The samurai: a warrior caste in power

The samurai: a warrior caste in power

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They have dominated Japan for a good millennium and yet remain little known in the West. Originally men of war, condemned to peace at their peak, they themselves dreamed their myth and came to believe it. National Geographic History and Wars & History take a look this summer at the legends and realities of a caste warrior: the samurai.

From the advent of the shogunate in 1192 to the abolition of the samurai caste in 1877. Japan's military elite presided over the country's destinies for nearly seven centuries. First shared with the emperor, then embodied by successive dynasties of shoguns, the power of the samurai has become one of the founding myths of Japan.

The samurai were, in the tenth century, a well-marked social class, characterized by land ownership, warlike activity and a hereditary status. Armed, these powerful soldiers inspired fear and respect in the peasants, while the imperial court, noble and refined, believing that violence was a source of defilement, despised these bloodthirsty warriors, considered impure.

This combination of circumstances allowed the samurai to devote themselves freely to their military activities and to establish their reputation as warriors. By the middle of the 14th century, they were at their peak and made a remarkable entrance on the Japanese political scene. In 1156, the death of Emperor Toba sparked a war, known as the Hogen Rebellion, between the various factions of the nobility. Four years later, a second bloody conflict broke out over the question of the imperial throne: the Heiji rebellion. These two crises highlighted the weakness of the Japanese imperial court as well as the crucial role of the samurai in resolving these disputes ...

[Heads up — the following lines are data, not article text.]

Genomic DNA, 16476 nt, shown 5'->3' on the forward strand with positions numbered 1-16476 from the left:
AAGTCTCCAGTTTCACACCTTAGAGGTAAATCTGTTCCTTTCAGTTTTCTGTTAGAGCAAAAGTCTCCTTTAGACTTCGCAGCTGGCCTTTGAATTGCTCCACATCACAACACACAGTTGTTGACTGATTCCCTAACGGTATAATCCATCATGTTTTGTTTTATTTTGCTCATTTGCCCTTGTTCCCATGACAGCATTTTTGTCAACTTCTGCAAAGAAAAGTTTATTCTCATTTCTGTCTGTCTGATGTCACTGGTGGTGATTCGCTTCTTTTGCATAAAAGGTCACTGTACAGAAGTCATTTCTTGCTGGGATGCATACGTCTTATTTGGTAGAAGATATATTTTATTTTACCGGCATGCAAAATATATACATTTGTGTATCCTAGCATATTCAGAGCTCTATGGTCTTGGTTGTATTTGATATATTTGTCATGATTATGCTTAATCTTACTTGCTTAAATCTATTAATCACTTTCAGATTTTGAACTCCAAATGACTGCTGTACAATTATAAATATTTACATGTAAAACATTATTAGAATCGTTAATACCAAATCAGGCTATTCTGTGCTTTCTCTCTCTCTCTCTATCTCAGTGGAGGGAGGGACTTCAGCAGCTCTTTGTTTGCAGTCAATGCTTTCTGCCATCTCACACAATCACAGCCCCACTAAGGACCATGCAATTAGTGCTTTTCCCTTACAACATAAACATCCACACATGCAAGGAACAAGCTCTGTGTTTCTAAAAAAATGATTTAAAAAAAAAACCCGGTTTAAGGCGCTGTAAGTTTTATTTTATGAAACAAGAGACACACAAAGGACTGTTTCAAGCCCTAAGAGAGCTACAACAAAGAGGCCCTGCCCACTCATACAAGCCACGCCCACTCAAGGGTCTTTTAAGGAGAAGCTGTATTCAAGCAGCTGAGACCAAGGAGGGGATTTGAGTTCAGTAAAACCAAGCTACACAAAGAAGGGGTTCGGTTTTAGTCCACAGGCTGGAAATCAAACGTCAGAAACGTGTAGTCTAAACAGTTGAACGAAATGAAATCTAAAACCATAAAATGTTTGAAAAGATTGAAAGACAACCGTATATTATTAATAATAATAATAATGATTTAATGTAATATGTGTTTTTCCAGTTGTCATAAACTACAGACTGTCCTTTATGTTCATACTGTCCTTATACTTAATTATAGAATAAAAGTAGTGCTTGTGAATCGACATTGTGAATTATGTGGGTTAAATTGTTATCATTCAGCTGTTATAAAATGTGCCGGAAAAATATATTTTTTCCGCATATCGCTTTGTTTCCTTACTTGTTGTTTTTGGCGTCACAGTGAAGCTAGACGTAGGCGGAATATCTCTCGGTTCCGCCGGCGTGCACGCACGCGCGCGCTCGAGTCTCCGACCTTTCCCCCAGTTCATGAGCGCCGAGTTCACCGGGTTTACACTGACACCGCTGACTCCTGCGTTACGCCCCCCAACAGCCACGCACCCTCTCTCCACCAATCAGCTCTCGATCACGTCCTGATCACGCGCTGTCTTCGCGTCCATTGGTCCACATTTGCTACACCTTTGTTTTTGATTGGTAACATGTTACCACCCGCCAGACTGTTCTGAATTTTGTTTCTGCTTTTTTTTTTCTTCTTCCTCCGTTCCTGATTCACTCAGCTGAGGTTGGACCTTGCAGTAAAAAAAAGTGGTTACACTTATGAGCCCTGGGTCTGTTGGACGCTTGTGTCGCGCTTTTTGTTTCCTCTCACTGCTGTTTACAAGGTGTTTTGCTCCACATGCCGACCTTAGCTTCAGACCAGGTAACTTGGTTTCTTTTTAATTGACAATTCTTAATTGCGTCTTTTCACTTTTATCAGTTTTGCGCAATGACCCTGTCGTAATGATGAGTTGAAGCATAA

The samurai: legend and reality of a warrior caste. Guerres & Histoire, July-August 2014, on newsstands and by subscription.

The samurai in power. National Geographic Histoire, July-August 2014, on newsstands and by subscription.

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